Italian Dog Breeds (Part II)

You may have the universe if I may have Italy . . . and its dogs

Italian Dog Breeds (Part II)

Italy boasts a rich culture, with ancient history and culture. An old Italian proverb states “Whoever loves me, loves my dog”, and as you might expect, Italy’s dog breeds are a beloved part of the country’s rich culture.

Hunting

The Bracco Italiano, also called the Italian Pointer, is a powerful and athletic dog that was originally bred for hunting. Although their droopy lip gives them a serious expression, these dogs are actually very friendly and adore people. Despite their friendly nature, proper exercise and training is a must for the Bracco Italiano, as they are highly energetic with a strong urge to hunt.

Although it resembles the Pharoah hound, the Cirneco dell’Etna is a much smaller dog. Originally from Sicily, this breed was used for hunting rabbits. It is very tough, able to survive the harsh terrain around Mount Etna. Their small size and friendly temperament means that today they are popular as pets for owners who love active dogs.  

The Lagotto Romagnolo hails from the Romagna region. They are a water-retriever breed, but can also be trained to hunt for truffles. The breed has a variable appearance: some dogs have curly coats, other have flat coats. They are usually off-white, brown, or golden, but sometimes have spots or white patches. They are an excellent working dog, though their affectionate nature makes them good pets for active families.

The Levriero Italiano is an ancient dog breed from Southern Italy. This sight-hound has become increasingly rare in recent times, as hunting with guns is more popular. They are medium-sized and affectionate, and their hunting prowess means that are still cherished in the South.

The Leveriero Sardo is an exceptionally rare breed of sight-hound from the island of Sardinia. Only 100 dogs are left, kept by a handful of dedicated breeders. These dogs are thought to be the descendants of dogs brought to the island in ancient times by Phoenician traders.

The Segugio dell’Appennino is a scent-hound bred for hunting hares. One variant is the Segugio Cravin, a short-haired variety with a robust constitution and a tireless trot. The Piccolo Segugio dell’Appennino is a pint-sized relative of the Segugio dell’Appennino. These hounds are used for hunting hares, but can also rise to the challenge of hunting boars.

The Segugio Italiano is a scent-hound and one of the most popular breeds in Italy. They can track scents with ease, following the trail to capture and kill their prey. They are often used to hunt hare, but are capable of hunting larger game, such as wild boar.

The Segugio Maremmano is a Tuscan breed from the plains of Maremma, bred to hunt wild boar. This breed is very popular, and is robust and even-tempered. They are often black and tan, but brindle and brown are also common colours.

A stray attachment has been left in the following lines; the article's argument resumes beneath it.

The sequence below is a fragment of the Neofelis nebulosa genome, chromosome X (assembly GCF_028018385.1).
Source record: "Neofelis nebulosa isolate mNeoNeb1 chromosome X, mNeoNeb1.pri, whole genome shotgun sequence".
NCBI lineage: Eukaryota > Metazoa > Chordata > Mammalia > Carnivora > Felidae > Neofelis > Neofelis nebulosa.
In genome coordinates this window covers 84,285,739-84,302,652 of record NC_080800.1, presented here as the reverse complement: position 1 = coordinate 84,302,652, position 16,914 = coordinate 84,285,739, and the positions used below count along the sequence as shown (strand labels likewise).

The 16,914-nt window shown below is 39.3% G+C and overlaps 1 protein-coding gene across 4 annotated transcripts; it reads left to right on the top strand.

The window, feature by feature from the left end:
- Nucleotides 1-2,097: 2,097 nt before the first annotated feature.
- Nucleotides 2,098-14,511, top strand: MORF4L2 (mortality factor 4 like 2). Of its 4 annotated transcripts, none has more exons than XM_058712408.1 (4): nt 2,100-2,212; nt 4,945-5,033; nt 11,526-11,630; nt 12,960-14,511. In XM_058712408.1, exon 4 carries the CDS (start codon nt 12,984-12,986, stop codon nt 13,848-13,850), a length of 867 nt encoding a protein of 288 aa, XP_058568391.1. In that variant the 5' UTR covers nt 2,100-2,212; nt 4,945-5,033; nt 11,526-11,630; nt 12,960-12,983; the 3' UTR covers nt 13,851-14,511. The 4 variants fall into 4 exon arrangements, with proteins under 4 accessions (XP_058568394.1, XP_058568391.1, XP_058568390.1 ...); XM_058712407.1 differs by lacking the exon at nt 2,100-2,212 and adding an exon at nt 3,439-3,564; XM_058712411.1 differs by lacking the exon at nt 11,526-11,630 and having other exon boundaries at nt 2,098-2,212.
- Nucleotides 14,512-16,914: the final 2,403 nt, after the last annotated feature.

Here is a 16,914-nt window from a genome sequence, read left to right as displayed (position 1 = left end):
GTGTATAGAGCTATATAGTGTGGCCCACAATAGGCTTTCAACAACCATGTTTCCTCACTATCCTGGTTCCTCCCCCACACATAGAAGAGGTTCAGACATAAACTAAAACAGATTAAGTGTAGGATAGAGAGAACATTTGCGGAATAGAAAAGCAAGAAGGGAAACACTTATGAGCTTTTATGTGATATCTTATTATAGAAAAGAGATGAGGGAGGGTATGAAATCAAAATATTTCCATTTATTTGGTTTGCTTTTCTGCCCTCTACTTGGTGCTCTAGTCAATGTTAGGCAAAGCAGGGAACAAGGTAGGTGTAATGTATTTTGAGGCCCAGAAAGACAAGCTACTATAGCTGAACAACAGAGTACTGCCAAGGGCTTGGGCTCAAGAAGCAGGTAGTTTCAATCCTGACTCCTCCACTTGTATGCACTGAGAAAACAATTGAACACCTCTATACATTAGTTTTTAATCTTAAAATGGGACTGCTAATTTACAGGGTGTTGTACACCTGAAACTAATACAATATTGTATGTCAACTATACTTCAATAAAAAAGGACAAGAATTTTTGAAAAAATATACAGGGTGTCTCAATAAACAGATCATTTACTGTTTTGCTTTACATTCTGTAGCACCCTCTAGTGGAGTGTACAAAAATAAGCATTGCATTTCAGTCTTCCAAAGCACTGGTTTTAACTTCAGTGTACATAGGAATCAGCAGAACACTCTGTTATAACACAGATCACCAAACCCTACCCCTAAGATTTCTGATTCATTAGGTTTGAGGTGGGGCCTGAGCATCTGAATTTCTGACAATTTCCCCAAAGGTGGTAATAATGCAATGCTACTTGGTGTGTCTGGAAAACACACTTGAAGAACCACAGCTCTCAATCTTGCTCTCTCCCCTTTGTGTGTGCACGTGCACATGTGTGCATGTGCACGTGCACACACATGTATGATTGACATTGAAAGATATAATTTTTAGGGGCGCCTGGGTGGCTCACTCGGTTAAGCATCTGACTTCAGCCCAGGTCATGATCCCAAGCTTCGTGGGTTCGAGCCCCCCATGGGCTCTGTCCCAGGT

The Spinone Italiano is a hunting, pointing, and retrieving breed. The breed’s ancestors are thought to have originated as long ago as 500 BC. The Spinone Italiano is both friendly and versatile, and has proven itself a competent assistance dog and a beloved companion animal. They have a square build, a wiry coat, and come in a variety of colours.

Companion

The Bolognese dog closely resembles the Bichon breeds. Originally from the city of Bologna in Northern Italy, these little dogs are highly social and make excellent pets.

Although the tiny Italian Greyhound is a capable little hunter, they are normally kept as companion animals. These slim, sleek dogs tend to be fragile, and are usually happier in a quieter home. They have the potential to do well in canine agility. Italian Greyhounds also seem to enjoy lure coursing, which taps into their strong hunting instinct and love of running.

Believe it or not, the little Volpino Italiano started out as a guard dog. The Volpino worked in tandem with a Mastiff; the Volpino would bark to alert the Mastiff of intruders. Althugh they are still used as guard dogs today, they are also popular pets due to their cleverness and affectionate characters. They resemble Pomeranians, but are a much older breed, and are less common outside Italy.

Other

The Lottatore Brindisin is a fighting breed from Brindisi. The breed was created by cross-breeding Pitbulls, Cane Corsos, and Rottweilers. This mid-sized dog is muscular and broad, and comes in a variety of colours.

The Lupo Italiano or Italian Wolf-Dog was initially created by Mario Messi, who crossed German Shepherds with wolves. The result was an excellent working dog, now used by Alpine rescue teams to search for avalanche victims. The breed has also proved successful in locating earthquake victims. The Lupo Italiano is typically a shade of cream or grey, with dark markings.

 

 

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